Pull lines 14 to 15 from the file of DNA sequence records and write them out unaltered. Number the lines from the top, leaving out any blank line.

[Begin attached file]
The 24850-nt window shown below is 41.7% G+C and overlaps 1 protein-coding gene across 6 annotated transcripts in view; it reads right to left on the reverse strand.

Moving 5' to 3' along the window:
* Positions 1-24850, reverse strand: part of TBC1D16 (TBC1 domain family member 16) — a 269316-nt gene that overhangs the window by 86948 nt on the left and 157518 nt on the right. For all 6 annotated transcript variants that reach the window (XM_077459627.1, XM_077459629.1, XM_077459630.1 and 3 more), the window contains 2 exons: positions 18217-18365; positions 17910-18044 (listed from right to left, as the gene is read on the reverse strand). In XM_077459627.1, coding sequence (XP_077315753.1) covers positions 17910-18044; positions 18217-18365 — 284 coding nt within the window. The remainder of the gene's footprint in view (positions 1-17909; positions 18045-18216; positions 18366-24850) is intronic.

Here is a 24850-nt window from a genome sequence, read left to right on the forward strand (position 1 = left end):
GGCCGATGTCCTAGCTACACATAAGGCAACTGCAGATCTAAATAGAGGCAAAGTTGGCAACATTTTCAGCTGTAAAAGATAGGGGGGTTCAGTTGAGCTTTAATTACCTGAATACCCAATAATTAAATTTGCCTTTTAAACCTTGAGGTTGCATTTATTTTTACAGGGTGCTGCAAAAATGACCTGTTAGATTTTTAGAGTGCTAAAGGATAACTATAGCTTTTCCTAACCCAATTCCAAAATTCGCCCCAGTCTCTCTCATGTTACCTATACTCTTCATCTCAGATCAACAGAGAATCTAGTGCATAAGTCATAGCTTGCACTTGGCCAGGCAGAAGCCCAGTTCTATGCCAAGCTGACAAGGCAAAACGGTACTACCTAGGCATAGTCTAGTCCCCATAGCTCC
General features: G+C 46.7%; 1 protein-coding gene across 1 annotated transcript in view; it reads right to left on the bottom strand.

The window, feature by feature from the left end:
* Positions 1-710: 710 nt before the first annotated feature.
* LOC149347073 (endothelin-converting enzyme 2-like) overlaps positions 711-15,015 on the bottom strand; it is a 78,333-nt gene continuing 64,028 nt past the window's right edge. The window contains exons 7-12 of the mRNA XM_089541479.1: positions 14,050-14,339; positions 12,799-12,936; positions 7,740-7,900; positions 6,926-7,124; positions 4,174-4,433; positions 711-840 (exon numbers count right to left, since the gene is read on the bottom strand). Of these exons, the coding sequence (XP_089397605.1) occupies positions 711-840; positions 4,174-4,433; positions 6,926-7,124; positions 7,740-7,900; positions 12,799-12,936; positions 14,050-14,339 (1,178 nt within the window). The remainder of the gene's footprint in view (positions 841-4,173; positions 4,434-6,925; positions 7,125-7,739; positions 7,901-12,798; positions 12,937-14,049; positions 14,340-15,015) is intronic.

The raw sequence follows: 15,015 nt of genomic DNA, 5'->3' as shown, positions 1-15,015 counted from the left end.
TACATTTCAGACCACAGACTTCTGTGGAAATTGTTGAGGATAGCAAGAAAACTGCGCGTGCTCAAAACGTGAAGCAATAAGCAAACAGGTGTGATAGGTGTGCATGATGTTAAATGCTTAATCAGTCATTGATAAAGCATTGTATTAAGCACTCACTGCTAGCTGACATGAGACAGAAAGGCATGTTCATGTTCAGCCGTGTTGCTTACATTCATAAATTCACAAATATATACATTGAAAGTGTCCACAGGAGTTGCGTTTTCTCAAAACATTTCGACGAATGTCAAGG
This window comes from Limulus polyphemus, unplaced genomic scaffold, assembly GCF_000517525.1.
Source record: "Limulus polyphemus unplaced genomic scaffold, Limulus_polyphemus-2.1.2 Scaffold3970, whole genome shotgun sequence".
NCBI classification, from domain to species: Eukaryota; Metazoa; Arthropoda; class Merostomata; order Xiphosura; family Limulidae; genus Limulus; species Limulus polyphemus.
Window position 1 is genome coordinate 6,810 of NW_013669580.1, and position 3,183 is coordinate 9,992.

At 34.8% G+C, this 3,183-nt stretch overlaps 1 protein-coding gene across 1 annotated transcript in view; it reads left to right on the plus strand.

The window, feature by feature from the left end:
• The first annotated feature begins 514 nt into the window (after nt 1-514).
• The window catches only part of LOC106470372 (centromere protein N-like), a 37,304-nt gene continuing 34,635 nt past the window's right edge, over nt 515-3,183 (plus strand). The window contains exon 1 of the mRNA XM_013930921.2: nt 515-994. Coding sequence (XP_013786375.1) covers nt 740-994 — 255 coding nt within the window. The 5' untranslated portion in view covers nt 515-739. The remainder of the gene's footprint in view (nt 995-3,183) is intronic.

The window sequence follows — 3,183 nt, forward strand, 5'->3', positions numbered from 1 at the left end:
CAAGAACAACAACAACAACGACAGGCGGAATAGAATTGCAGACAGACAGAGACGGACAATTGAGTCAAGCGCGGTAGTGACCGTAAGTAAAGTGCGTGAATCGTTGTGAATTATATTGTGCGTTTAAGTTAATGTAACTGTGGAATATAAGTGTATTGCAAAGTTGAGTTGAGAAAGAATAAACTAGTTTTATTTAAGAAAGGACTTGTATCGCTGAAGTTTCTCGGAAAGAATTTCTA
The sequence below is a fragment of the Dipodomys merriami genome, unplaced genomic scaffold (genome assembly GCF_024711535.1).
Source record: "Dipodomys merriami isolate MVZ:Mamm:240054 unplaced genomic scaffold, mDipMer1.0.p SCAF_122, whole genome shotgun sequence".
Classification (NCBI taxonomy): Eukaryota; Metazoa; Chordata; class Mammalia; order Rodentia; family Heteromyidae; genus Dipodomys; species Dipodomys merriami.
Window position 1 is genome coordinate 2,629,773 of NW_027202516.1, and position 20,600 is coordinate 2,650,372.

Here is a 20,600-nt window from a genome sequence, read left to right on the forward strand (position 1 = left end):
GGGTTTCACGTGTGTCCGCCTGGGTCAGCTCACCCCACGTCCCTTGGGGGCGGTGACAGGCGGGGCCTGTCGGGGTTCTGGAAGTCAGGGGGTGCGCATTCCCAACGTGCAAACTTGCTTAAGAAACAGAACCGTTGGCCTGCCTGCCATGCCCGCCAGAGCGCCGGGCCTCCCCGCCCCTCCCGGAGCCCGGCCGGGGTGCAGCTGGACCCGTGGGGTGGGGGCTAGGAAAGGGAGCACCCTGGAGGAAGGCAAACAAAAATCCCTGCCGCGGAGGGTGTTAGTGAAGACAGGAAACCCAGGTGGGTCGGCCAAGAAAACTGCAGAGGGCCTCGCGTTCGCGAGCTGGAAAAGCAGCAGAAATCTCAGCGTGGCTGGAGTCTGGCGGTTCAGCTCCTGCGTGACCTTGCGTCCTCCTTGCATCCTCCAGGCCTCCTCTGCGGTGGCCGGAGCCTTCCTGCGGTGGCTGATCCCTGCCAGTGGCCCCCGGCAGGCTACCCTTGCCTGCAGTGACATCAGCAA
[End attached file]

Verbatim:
NCBI classification, from domain to species: Eukaryota; Metazoa; Arthropoda; class Merostomata; order Xiphosura; family Limulidae; genus Limulus; species Limulus polyphemus.
Window position 1 is genome coordinate 6,810 of NW_013669580.1, and position 3,183 is coordinate 9,992.